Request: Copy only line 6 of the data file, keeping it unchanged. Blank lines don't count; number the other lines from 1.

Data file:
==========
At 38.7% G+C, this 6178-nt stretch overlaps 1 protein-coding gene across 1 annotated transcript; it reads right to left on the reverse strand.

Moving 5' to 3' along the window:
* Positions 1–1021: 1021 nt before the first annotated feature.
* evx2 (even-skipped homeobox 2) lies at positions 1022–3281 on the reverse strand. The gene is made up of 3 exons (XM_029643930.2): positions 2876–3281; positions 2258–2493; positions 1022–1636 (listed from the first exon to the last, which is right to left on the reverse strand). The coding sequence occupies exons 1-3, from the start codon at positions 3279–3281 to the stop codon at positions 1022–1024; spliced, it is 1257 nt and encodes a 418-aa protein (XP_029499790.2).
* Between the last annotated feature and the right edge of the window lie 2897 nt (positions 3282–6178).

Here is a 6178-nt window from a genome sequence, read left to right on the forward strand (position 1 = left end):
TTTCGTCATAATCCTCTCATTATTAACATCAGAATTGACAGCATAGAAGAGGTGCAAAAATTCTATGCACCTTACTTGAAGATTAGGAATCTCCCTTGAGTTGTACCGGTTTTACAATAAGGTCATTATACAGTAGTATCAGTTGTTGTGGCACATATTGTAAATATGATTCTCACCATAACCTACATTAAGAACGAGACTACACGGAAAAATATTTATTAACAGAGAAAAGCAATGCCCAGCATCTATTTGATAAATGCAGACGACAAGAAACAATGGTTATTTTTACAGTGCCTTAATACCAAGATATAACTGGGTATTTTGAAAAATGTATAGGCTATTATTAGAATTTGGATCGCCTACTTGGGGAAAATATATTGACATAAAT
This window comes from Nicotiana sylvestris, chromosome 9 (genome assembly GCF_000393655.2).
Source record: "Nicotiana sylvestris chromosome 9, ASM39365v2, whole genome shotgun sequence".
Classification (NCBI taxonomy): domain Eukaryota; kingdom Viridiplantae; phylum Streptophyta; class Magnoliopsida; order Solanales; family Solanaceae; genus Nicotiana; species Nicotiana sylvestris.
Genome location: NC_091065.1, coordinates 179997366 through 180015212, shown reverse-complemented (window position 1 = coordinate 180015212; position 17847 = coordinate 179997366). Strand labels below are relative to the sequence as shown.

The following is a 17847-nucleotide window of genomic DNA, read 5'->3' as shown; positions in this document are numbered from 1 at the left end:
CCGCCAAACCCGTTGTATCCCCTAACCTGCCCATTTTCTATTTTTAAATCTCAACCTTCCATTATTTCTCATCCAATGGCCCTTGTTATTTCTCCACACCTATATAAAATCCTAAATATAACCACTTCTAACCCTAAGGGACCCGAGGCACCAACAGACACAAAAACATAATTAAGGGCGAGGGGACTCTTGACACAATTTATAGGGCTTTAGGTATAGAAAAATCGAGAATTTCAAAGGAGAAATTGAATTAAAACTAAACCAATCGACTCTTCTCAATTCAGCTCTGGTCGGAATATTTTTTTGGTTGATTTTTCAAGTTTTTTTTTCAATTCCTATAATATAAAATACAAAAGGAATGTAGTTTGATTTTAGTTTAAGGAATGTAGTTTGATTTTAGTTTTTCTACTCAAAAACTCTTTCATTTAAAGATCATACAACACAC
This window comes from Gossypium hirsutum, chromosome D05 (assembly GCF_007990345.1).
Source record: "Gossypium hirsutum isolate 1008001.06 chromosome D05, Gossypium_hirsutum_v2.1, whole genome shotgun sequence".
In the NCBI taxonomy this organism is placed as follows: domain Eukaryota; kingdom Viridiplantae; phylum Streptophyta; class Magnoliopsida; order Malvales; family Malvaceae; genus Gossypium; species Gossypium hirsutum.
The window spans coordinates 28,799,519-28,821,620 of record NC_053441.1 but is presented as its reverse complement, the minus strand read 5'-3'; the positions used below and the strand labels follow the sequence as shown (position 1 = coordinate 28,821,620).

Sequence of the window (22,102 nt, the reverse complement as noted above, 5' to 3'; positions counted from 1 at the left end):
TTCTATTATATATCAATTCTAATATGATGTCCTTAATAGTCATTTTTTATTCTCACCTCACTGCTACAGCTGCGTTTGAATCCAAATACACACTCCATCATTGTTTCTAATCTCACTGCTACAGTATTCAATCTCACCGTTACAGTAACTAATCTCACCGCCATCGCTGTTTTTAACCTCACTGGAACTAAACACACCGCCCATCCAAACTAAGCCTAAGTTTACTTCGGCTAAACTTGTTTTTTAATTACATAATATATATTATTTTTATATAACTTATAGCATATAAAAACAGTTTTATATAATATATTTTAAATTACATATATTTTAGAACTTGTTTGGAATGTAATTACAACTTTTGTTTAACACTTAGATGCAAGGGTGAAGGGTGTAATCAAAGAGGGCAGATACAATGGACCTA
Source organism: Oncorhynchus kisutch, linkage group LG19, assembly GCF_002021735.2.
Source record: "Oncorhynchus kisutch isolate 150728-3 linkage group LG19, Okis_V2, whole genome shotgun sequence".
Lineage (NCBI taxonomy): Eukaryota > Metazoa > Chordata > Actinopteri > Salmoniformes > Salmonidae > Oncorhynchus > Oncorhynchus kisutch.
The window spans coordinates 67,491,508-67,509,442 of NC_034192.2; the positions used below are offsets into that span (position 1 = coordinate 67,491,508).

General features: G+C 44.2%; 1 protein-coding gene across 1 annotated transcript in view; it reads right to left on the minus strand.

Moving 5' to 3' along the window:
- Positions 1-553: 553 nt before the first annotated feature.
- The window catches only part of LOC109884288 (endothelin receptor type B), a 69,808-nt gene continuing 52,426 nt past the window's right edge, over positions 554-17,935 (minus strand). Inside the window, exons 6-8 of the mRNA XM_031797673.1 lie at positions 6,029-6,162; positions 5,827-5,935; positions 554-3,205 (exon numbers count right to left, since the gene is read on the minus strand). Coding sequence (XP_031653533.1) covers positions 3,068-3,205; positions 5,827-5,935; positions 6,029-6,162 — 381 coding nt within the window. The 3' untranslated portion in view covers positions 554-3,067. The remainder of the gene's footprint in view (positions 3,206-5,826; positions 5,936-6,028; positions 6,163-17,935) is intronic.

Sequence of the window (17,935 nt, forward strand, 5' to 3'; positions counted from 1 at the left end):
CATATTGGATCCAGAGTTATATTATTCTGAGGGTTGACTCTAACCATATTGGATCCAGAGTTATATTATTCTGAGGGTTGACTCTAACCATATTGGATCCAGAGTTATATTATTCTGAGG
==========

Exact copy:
Here is a 6178-nt window from a genome sequence, read left to right on the forward strand (position 1 = left end):